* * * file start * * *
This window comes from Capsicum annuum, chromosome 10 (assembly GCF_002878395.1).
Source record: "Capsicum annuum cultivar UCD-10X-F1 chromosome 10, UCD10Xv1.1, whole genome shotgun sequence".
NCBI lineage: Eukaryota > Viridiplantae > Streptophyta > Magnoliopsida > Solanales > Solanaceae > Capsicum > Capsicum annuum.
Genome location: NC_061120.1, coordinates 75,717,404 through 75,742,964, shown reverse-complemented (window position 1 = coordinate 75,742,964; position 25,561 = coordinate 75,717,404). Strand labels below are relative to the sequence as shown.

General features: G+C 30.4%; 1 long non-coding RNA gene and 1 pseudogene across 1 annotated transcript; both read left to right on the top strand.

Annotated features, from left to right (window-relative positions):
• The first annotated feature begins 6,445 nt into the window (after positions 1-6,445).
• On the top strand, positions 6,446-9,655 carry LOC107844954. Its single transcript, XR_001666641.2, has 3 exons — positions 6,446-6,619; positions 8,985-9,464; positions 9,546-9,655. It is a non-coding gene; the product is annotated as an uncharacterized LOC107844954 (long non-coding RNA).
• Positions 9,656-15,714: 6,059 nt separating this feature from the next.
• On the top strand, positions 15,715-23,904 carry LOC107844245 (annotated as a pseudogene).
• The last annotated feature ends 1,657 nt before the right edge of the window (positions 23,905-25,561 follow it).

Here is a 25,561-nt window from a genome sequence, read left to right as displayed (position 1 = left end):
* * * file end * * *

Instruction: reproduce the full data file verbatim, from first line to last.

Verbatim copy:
This window comes from Capsicum annuum, chromosome 10 (assembly GCF_002878395.1).
Source record: "Capsicum annuum cultivar UCD-10X-F1 chromosome 10, UCD10Xv1.1, whole genome shotgun sequence".
NCBI lineage: Eukaryota > Viridiplantae > Streptophyta > Magnoliopsida > Solanales > Solanaceae > Capsicum > Capsicum annuum.
Genome location: NC_061120.1, coordinates 75,717,404 through 75,742,964, shown reverse-complemented (window position 1 = coordinate 75,742,964; position 25,561 = coordinate 75,717,404). Strand labels below are relative to the sequence as shown.

General features: G+C 30.4%; 1 long non-coding RNA gene and 1 pseudogene across 1 annotated transcript; both read left to right on the top strand.

Annotated features, from left to right (window-relative positions):
• The first annotated feature begins 6,445 nt into the window (after positions 1-6,445).
• On the top strand, positions 6,446-9,655 carry LOC107844954. Its single transcript, XR_001666641.2, has 3 exons — positions 6,446-6,619; positions 8,985-9,464; positions 9,546-9,655. It is a non-coding gene; the product is annotated as an uncharacterized LOC107844954 (long non-coding RNA).
• Positions 9,656-15,714: 6,059 nt separating this feature from the next.
• On the top strand, positions 15,715-23,904 carry LOC107844245 (annotated as a pseudogene).
• The last annotated feature ends 1,657 nt before the right edge of the window (positions 23,905-25,561 follow it).

Here is a 25,561-nt window from a genome sequence, read left to right as displayed (position 1 = left end):